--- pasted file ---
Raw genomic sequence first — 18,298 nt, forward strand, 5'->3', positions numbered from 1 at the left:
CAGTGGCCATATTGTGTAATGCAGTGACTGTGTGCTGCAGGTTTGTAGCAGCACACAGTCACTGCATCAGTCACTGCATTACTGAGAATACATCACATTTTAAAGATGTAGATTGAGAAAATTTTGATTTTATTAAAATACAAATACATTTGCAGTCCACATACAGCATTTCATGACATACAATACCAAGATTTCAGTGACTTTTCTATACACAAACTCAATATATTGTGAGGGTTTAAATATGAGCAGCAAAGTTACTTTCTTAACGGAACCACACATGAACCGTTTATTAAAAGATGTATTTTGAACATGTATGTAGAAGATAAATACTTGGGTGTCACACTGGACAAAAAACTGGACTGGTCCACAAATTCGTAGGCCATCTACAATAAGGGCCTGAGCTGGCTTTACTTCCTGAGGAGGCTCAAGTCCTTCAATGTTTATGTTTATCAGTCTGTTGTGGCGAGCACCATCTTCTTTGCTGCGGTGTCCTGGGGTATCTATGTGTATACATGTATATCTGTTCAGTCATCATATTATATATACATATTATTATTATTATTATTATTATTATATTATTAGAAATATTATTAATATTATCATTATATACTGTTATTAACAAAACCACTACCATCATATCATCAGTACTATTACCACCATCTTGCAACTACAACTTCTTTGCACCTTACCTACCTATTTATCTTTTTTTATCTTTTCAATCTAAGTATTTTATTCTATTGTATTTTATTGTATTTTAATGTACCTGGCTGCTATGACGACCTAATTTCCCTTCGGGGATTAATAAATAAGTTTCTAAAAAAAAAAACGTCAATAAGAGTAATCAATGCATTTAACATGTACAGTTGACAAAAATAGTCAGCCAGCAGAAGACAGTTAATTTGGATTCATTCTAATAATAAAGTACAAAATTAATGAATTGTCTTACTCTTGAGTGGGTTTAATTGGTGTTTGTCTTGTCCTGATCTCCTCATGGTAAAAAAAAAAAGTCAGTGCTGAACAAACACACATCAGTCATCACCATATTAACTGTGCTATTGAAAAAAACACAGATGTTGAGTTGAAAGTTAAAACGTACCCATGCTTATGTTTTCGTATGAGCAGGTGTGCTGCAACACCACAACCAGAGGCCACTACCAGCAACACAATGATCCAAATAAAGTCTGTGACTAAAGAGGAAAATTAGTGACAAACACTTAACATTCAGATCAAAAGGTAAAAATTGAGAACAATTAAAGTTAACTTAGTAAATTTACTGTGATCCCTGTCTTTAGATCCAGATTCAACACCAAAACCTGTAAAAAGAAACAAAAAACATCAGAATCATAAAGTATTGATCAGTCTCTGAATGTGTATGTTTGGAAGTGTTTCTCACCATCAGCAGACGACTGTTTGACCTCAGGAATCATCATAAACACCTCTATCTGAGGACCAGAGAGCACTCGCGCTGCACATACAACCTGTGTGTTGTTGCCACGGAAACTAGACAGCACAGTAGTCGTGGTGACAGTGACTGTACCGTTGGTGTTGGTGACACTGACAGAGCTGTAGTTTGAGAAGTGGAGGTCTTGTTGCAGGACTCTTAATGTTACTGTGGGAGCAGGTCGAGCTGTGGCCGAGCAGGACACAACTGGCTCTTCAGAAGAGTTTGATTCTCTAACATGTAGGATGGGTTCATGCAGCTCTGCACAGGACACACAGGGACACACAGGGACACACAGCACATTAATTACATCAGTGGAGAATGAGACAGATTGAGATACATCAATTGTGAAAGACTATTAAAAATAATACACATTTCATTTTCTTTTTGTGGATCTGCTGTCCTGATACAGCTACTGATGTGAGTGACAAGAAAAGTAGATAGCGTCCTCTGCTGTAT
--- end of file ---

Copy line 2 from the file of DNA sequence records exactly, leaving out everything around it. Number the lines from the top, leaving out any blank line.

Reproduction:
CAGTGGCCATATTGTGTAATGCAGTGACTGTGTGCTGCAGGTTTGTAGCAGCACACAGTCACTGCATCAGTCACTGCATTACTGAGAATACATCACATTTTAAAGATGTAGATTGAGAAAATTTTGATTTTATTAAAATACAAATACATTTGCAGTCCACATACAGCATTTCATGACATACAATACCAAGATTTCAGTGACTTTTCTATACACAAACTCAATATATTGTGAGGGTTTAAATATGAGCAGCAAAGTTACTTTCTTAACGGAACCACACATGAACCGTTTATTAAAAGATGTATTTTGAACATGTATGTAGAAGATAAATACTTGGGTGTCACACTGGACAAAAAACTGGACTGGTCCACAAATTCGTAGGCCATCTACAATAAGGGCCTGAGCTGGCTTTACTTCCTGAGGAGGCTCAAGTCCTTCAATGTTTATGTTTATCAGTCTGTTGTGGCGAGCACCATCTTCTTTGCTGCGGTGTCCTGGGGTATCTATGTGTATACATGTATATCTGTTCAGTCATCATATTATATATACATATTATTATTATTATTATTATTATTATATTATTAGAAATATTATTAATATTATCATTATATACTGTTATTAACAAAACCACTACCATCATATCATCAGTACTATTACCACCATCTTGCAACTACAACTTCTTTGCACCTTACCTACCTATTTATCTTTTTTTATCTTTTCAATCTAAGTATTTTATTCTATTGTATTTTATTGTATTTTAATGTACCTGGCTGCTATGACGACCTAATTTCCCTTCGGGGATTAATAAATAAGTTTCTAAAAAAAAAAACGTCAATAAGAGTAATCAATGCATTTAACATGTACAGTTGACAAAAATAGTCAGCCAGCAGAAGACAGTTAATTTGGATTCATTCTAATAATAAAGTACAAAATTAATGAATTGTCTTACTCTTGAGTGGGTTTAATTGGTGTTTGTCTTGTCCTGATCTCCTCATGGTAAAAAAAAAAAGTCAGTGCTGAACAAACACACATCAGTCATCACCATATTAACTGTGCTATTGAAAAAAACACAGATGTTGAGTTGAAAGTTAAAACGTACCCATGCTTATGTTTTCGTATGAGCAGGTGTGCTGCAACACCACAACCAGAGGCCACTACCAGCAACACAATGATCCAAATAAAGTCTGTGACTAAAGAGGAAAATTAGTGACAAACACTTAACATTCAGATCAAAAGGTAAAAATTGAGAACAATTAAAGTTAACTTAGTAAATTTACTGTGATCCCTGTCTTTAGATCCAGATTCAACACCAAAACCTGTAAAAAGAAACAAAAAACATCAGAATCATAAAGTATTGATCAGTCTCTGAATGTGTATGTTTGGAAGTGTTTCTCACCATCAGCAGACGACTGTTTGACCTCAGGAATCATCATAAACACCTCTATCTGAGGACCAGAGAGCACTCGCGCTGCACATACAACCTGTGTGTTGTTGCCACGGAAACTAGACAGCACAGTAGTCGTGGTGACAGTGACTGTACCGTTGGTGTTGGTGACACTGACAGAGCTGTAGTTTGAGAAGTGGAGGTCTTGTTGCAGGACTCTTAATGTTACTGTGGGAGCAGGTCGAGCTGTGGCCGAGCAGGACACAACTGGCTCTTCAGAAGAGTTTGATTCTCTAACATGTAGGATGGGTTCATGCAGCTCTGCACAGGACACACAGGGACACACAGGGACACACAGCACATTAATTACATCAGTGGAGAATGAGACAGATTGAGATACATCAATTGTGAAAGACTATTAAAAATAATACACATTTCATTTTCTTTTTGTGGATCTGCTGTCCTGATACAGCTACTGATGTGAGTGACAAGAAAAGTAGATAGCGTCCTCTGCTGTAT